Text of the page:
Grumpy Old Youth Workers? Part 1: The Grace and Calling of Growing Older in Ministry

By David Olshin Posted on September 17 2009


In the YS Convention handbook, the 10 p.m. forums carried the title "Help! I'm Over 40 and Still in Youth Ministry!" I didn't expect a crowd, considering the late hour and the convention's more exotic offerings elsewhere. Maybe a dozen will show, I thought.

Yet nearly 70 older youth workers showed up at each of two such forums—some overweight, some balding, and more than a few pairs of bifocals.

So together we processed the benefits and liabilities of aging in our profession. What was the secret of longevity in this business? Why do some go the distance and others opt out?

The more we explored together, the more that age kept surfacing as a fear factor for staying in or getting out.

Age and relevance

I was in my late 20s when I attended my first National Youth Workers Convention. But then, everyone there looked in their 20s. No longer: the heads in the last few youth ministry conventions have been looking a lot grayer. Or maybe I'm just aware of them now, having aged with them.

I remember Nip, one of my best volunteers ever. He loved teenagers and wanted them to experience the goodness of God. And they loved him back. No one ever said he was a riveting teacher (he wasn't), nor could he tell you who was Billboard's number-one artist that week. Yet he took many kids under his wing and taught them about life. He was a man of compassion, insight, and humor (a practical joker, even). The group's teens flocked to him.

Nip was 55.

Or take Mike Yaconelli, cofounder and lead visionary of Youth Specialties, who passed from this earth only recently at age 61. He never let age get in the way of his prophetic calling. He never stopped loving (and liking) teens, he preached well to them as well as to adults; he had passion, he had chutzpah.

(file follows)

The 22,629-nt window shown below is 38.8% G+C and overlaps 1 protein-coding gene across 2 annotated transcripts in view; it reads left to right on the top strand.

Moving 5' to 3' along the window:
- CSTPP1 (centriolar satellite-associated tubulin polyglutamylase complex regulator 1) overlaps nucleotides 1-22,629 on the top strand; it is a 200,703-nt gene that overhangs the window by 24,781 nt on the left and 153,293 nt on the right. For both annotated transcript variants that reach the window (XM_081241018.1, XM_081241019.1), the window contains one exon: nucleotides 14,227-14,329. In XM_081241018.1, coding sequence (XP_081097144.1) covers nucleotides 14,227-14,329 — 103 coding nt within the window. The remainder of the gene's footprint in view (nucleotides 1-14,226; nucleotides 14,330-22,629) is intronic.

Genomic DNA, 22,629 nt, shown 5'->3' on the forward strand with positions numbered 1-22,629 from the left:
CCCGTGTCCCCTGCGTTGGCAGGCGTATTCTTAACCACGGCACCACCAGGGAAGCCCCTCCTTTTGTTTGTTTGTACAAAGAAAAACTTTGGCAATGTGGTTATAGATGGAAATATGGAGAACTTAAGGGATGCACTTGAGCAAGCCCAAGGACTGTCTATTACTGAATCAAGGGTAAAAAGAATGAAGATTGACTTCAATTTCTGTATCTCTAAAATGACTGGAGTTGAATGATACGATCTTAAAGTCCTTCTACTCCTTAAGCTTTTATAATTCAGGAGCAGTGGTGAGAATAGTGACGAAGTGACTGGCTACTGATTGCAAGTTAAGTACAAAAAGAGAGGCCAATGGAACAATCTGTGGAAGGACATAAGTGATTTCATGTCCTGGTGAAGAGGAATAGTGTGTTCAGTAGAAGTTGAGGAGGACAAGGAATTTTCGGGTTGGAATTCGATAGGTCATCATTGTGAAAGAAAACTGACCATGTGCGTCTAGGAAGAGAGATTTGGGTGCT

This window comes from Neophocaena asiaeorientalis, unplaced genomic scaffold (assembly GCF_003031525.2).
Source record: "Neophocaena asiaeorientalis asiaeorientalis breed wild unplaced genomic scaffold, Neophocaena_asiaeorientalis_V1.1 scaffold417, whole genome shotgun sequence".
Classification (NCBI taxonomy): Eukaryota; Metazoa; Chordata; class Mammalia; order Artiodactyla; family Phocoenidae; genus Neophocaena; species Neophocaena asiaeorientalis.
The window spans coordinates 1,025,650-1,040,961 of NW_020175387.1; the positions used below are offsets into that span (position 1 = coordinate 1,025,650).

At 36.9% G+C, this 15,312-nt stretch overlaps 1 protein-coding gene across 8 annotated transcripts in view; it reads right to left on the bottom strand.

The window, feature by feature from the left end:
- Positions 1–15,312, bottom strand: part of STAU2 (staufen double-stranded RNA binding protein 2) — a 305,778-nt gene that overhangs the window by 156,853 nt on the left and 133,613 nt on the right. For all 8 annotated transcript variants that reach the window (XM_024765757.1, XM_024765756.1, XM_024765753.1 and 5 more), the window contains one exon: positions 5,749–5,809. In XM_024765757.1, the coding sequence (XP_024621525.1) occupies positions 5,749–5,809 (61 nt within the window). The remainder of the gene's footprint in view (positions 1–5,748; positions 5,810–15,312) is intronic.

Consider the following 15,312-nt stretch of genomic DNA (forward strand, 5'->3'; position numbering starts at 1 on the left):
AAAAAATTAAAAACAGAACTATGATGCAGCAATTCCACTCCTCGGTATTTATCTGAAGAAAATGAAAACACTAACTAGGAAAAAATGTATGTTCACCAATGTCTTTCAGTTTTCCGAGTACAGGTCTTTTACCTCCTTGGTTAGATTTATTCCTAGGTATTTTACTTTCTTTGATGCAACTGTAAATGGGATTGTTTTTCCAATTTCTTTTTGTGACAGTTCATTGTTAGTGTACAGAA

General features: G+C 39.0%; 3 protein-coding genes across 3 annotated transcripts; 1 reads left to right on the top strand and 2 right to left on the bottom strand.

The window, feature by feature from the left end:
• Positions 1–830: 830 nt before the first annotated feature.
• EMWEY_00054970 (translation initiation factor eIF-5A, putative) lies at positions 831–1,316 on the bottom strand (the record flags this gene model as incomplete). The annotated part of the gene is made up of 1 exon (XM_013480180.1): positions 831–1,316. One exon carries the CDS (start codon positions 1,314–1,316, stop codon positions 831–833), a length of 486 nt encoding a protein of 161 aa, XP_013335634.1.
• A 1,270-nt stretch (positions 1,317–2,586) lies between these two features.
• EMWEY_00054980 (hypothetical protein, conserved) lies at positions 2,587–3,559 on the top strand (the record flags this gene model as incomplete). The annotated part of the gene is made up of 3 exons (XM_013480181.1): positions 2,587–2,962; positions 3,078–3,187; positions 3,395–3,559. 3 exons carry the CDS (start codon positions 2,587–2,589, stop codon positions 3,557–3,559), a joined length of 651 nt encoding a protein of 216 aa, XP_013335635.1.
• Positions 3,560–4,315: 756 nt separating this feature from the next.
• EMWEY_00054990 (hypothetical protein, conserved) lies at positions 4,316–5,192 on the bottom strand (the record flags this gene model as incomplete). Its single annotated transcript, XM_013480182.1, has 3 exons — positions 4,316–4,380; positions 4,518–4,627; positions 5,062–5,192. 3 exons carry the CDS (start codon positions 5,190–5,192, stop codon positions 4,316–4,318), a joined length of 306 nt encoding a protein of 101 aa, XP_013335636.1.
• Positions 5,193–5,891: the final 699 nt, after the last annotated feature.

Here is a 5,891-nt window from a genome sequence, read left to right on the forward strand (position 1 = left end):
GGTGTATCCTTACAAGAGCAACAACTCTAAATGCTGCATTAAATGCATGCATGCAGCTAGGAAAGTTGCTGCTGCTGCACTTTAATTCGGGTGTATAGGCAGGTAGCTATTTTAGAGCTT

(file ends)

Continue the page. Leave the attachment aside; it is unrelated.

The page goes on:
How many people in their 50s and 60s do you know who are still doing youth ministry?

No fountain of youth, but…

At the pair of forums, those youth workers who had professionally persevered into at least their 40s kept returning to a couple themes.

A sense of God's grace and calling still energizes them.
Dick Vermeil has coached in the NFL for years and years, including the 1999 Super Bowl with the St. Louis Rams. Now with the Kansas City Chiefs, the 67-year-old coach was recently the center of speculation about whether he would hang up his headset and retire. But no, he decided to stay in the game at least one more year.

"My football team energizes me," Vermeil explained. "I decided I would be more apt to regret having left than to regret having stayed." He stayed in because coaching stimulated him.

If you've been in ministry for any time at all, you know exactly what he's talking about.

"Fatigue makes cowards of us all," said that theologian of the gridiron, Vince Lombardi. There is no denying this. Yet a sense of grace and calling from God can renew a fatigued person and restore a measure of drive and commitment—and sometimes, even spurts of explosive energy. Wasn't Abram called to leave Ur at 75? And wasn't Moses called to lead Israel at 80?

Calling has little if anything to do with age—yet we are often too quick to let age determine our calling. Of course people should eventually retire, whether from youth ministry or bus driving or banking. All I'm saying—what 140 middle-aged youth workers would tell you if they could—is that whatever your age, regardless of your age, follow your calling, whatever it is.

God's grace and calling can surround your aging process as well as your profession—and here, too, it can produce contentment.
Aging can lead to contentment or discouragement. It is within the ability of everyone growing older to also grow increasingly content with who you are (that is, your strengths) and who you aren't (your limitations). In Front Porch Tales Philip Gulley writes,

When I was younger, I was consumed with the idea of being known. I aspired to a big pulpit in a big city making a big name for myself. What I've gotten instead is a small pulpit in a big city, making a lot of friends. Sometimes what we think we need isn't what we need at all.

Face it—sometimes we don't know what we need. "I've learned by now how to be quite content whatever my circumstances,'' said the apostle Paul, who when he wrote this to the Philippian Christians was alone, growing older in prison, his physical body showing the years' wear and tear. And yet the apostle retained a profound degree of contentment—of being okay with himself, with who he was and whose he was. "Whatever I have, wherever I am, " he wrote, "I can make it through anything in the One who makes me who I am." Paul never forgot that he was connected to Jesus Christ, who would power him through his own aging.

Coming next month: Part 2—a frank look at the advantages and disadvantages of growing older as a youth worker—and options for those who want out.




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